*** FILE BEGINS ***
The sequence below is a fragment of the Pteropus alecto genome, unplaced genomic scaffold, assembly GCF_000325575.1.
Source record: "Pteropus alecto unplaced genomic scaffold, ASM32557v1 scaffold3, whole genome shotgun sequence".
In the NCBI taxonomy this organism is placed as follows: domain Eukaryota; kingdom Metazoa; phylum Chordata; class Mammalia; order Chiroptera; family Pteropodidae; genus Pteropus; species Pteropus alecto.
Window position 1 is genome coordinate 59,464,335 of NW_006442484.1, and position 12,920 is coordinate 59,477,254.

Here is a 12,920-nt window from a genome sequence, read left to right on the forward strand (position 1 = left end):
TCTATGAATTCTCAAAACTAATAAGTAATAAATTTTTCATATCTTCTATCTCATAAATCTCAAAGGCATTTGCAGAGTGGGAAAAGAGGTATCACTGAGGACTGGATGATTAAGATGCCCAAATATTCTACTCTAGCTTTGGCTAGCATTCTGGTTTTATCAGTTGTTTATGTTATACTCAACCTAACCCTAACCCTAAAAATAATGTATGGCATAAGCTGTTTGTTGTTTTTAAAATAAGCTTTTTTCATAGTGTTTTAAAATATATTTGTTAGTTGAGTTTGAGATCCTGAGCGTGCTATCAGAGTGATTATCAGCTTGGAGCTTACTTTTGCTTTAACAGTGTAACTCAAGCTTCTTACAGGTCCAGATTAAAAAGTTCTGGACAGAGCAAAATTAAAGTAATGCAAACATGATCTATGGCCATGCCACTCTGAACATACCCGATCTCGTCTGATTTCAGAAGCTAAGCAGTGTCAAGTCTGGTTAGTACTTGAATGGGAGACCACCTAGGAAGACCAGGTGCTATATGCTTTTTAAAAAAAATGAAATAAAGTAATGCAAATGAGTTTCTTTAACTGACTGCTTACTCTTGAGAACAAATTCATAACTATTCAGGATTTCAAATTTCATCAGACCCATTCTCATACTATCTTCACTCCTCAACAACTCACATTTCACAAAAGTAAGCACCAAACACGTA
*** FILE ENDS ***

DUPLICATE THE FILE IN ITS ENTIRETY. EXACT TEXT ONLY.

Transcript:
The sequence below is a fragment of the Pteropus alecto genome, unplaced genomic scaffold, assembly GCF_000325575.1.
Source record: "Pteropus alecto unplaced genomic scaffold, ASM32557v1 scaffold3, whole genome shotgun sequence".
In the NCBI taxonomy this organism is placed as follows: domain Eukaryota; kingdom Metazoa; phylum Chordata; class Mammalia; order Chiroptera; family Pteropodidae; genus Pteropus; species Pteropus alecto.
Window position 1 is genome coordinate 59,464,335 of NW_006442484.1, and position 12,920 is coordinate 59,477,254.

Here is a 12,920-nt window from a genome sequence, read left to right on the forward strand (position 1 = left end):
TCTATGAATTCTCAAAACTAATAAGTAATAAATTTTTCATATCTTCTATCTCATAAATCTCAAAGGCATTTGCAGAGTGGGAAAAGAGGTATCACTGAGGACTGGATGATTAAGATGCCCAAATATTCTACTCTAGCTTTGGCTAGCATTCTGGTTTTATCAGTTGTTTATGTTATACTCAACCTAACCCTAACCCTAAAAATAATGTATGGCATAAGCTGTTTGTTGTTTTTAAAATAAGCTTTTTTCATAGTGTTTTAAAATATATTTGTTAGTTGAGTTTGAGATCCTGAGCGTGCTATCAGAGTGATTATCAGCTTGGAGCTTACTTTTGCTTTAACAGTGTAACTCAAGCTTCTTACAGGTCCAGATTAAAAAGTTCTGGACAGAGCAAAATTAAAGTAATGCAAACATGATCTATGGCCATGCCACTCTGAACATACCCGATCTCGTCTGATTTCAGAAGCTAAGCAGTGTCAAGTCTGGTTAGTACTTGAATGGGAGACCACCTAGGAAGACCAGGTGCTATATGCTTTTTAAAAAAAATGAAATAAAGTAATGCAAATGAGTTTCTTTAACTGACTGCTTACTCTTGAGAACAAATTCATAACTATTCAGGATTTCAAATTTCATCAGACCCATTCTCATACTATCTTCACTCCTCAACAACTCACATTTCACAAAAGTAAGCACCAAACACGTA